Throughout the year, the critically endangered vaquitas have been an important subject concerning organizations, governments and people in general. These rare species of porpoise has a concerning decreasing population given to illegal gillnet fishing, and scientists have embarked upon an expedition to count the vaquita specimens.
A GROUP OF SCIENTISTS IS ON A MISSION TO COUNT ENDANGERED VAQUITAS
Scientists from Mexico, Germany, U.S.A. and the U.K. got on board the R/V Ocean Starr on September 26 in order to begin the survey of the vaquitas, which live only in a corner of the Gulf of California and it is believed that remain less than 100 specimens in the wild, which unfortunately have been in decline since the 1950s.
“This porpoise probably has always had a relatively small population, but incidental mortality in gillnets over several decades have reduced the species to very low, critical numbers,” said Omar Vidal, director general of the World Wildlife Fund-Mexico, quoted on an article from NBC NEWS. “I believe that we are running the risk of losing the species, and this is certainly the last chance to save this unique Mexican porpoise.”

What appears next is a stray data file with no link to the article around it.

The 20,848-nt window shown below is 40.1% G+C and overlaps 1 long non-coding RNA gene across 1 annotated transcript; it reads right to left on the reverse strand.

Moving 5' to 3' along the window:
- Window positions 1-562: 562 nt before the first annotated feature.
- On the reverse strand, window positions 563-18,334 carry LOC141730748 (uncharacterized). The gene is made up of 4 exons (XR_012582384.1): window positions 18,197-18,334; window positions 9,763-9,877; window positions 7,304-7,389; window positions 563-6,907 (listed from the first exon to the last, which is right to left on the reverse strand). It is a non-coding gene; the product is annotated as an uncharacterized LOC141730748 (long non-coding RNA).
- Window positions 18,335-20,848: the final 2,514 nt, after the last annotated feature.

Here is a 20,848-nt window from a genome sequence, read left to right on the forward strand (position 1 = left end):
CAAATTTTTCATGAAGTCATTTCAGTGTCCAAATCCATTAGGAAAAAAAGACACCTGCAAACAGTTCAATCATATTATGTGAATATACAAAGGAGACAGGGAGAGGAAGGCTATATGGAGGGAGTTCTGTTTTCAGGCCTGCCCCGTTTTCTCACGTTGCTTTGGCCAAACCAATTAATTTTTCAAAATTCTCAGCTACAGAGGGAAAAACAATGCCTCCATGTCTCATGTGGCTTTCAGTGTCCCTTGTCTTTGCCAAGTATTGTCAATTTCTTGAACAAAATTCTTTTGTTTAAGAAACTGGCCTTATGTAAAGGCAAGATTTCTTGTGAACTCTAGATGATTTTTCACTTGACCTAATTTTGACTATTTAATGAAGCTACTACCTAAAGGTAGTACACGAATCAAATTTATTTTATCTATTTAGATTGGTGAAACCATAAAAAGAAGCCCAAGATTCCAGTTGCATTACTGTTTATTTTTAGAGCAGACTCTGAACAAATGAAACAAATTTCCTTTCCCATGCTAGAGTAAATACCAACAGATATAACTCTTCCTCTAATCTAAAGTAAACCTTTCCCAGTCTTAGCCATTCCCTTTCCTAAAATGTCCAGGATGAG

The Mexican government, in an effort to recover some of the specimens, released (in April 2015) a two-year ban for gillnet fishing, as well as extending its protected area; additionally, they introduced the use of drones to patrol the area and make sure there is no illegal fishing going on.
Let’s hope that the survey team will return with positive numbers, as they have already reported vaquita sightings. Hopefully all the efforts will pay up and the small population starts repopulating, slowly but truly.
By By Dania Vargas Austryjak